Tyler Ludens
pollinator
Posts: 9445
Location: Central Texas USA Latitude 30 Zone 8
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Here's a video about gardening in a wet area:  http://www.youtube.com/watch?v=ugFd1JdFaE0
 
                                
Posts: 34
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Paul Cereghino wrote:
These here hills are mighty soggy right about now.  Things might dry out quite a bit.  A fun challange depending on your experience would be to learn the names of plants already growing on site.  Many of them may indicate how wet your site is year round... something you might not be able to discern looking at water on the ground in a Maritime NW December.


I don't know all the native plants on the property, but the ones I do know indicate it's naturally a wet area. The woods out back are mainly alder, red osier dogwood, pacific crabapple, unknown grasses, and a few others I don't know. I've been meaning to map out the yard and document most of the existing species.

Fortunately, the large grass area, which will become garden does have the best drainage. Now that I look again, I think this is due to some drainage ditches that run on the side of the property, but I'm not entirely sure. This area will probably be mostly annual veggies with lots of herbs and flowers interplanted all over the place. How should I approach converting this grass area to garden? I've been piling raked leaves on a very small section of it, but I would never be able to get enough material to do sheet mulching. Is my only other options to wait until it is dry in spring and dig the grass up and loosen the soil to prevent destroying the soil and making huge clods?

I'd like to get a lot of hardy perennial herbs and flowers in front. If I get starts of rosemary, sage, etc. can I plant them this time of year, or is it best to wait until spring?

The fruit trees aren't too out of control, but are in need of a good pruning, which I've never done before. Are there any good resources online for pruning fruit trees?
 
jacque greenleaf
pollinator
Posts: 489
Location: Burton, WA (USDA zone 8, Sunset zone 5) - old hippie heaven
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Veggies in a wet area in Bellingham? Raised beds in the sunniest spot you can find. By the time that soil warms and dries sufficiently to be diggable, your tomato starts will crawling out of their pots!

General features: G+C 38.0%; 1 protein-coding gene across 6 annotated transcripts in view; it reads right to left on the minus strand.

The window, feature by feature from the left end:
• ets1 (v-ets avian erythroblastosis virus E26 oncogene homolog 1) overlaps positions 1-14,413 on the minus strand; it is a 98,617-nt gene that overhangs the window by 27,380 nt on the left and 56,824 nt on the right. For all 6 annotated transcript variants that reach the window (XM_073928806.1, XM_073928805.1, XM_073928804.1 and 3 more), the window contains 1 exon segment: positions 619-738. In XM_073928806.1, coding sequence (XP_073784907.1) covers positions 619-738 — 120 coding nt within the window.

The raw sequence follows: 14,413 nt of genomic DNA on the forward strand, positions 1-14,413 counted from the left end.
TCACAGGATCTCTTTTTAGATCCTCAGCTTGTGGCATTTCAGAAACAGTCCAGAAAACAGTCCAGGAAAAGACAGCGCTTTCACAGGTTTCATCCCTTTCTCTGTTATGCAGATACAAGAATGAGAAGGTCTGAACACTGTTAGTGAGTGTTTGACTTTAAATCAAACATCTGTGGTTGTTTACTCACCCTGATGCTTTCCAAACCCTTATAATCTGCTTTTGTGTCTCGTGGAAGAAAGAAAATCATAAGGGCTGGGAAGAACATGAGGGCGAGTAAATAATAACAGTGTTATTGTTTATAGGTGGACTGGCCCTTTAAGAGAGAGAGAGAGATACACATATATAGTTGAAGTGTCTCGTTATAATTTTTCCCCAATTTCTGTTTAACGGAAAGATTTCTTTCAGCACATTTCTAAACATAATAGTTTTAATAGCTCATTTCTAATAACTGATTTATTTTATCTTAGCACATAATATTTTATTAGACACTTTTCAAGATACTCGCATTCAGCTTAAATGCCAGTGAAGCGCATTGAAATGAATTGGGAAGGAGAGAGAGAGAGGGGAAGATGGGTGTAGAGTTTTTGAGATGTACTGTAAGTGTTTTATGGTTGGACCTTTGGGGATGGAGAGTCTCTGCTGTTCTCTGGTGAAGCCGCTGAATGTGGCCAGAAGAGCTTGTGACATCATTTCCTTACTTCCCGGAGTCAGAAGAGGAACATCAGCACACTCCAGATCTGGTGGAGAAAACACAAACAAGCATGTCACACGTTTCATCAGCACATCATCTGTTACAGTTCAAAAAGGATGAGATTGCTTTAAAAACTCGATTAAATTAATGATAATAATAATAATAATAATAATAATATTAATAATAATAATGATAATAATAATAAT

How long do you think you'll be there? I wouldn't dig that dirt at all if you want to start growing annual garden veggies this spring. I'd buy some straw bales and do this - http://www.carolinacountry.com/cgardens/thismonth/march06guide/straw.html. Use the leaves to start composting your food scraps. Find a coffee shop and add used grounds. Beg garbage from your neighbors. Keep your compost pile covered so nutrients don't leach.

And when the soil does dry this summer, then dig some beds in the ground for perennial food and herb plants. I would still use some kind of raised beds for your annual veggies. As the bales break down, they will form a nice base for future veggie gardens.
 
                                
Posts: 34
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I'll probably only be at the place for two years, so that makes it kinda tough in terms of deciding what to do. I'll be looking for land to buy and two years is just a rough guess of when I might finally buy a place where I can start working on longer term projects with a high percentage of perennials. Until then, I'm trying to find things that will produce quickly for me, but at the same time I'd like to experiment with longer term things just for the practice.
 
Shawn Bell
Posts: 156
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barefooter, there is a thread on propagation beds you might want to look at.  If you acquired perennial plants, bushes, and trees, and then propagated them for two years you could end up with lots of plants for your new piece of land.  You might also create an extra income to help you buy your land faster.

Just a thought...
 
jacque greenleaf
pollinator
Posts: 489
Location: Burton, WA (USDA zone 8, Sunset zone 5) - old hippie heaven
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What Shawn said. All practice is good.

Talk to your landlord. If you build some good perennial beds in the ground, s/he may have no objection to you also building some temporary raised beds with the idea that you take the improved soil from the temporary beds when you leave.
 
Brenda Groth
pollinator
Posts: 4434
Location: North Central Michigan
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on your wetlands, if the soil is acidic, you could plant cranberry bushes..you also could raise up some hummocks on top of the wetland area and plant blueberry plants up on the hummocks..wintergreen berries will also grow in these conditions, winterberry, elderberry and possibly service berry on the drier edges..mint will grow well near wet areas, and if it is really wet, you can grow cattails which are good for food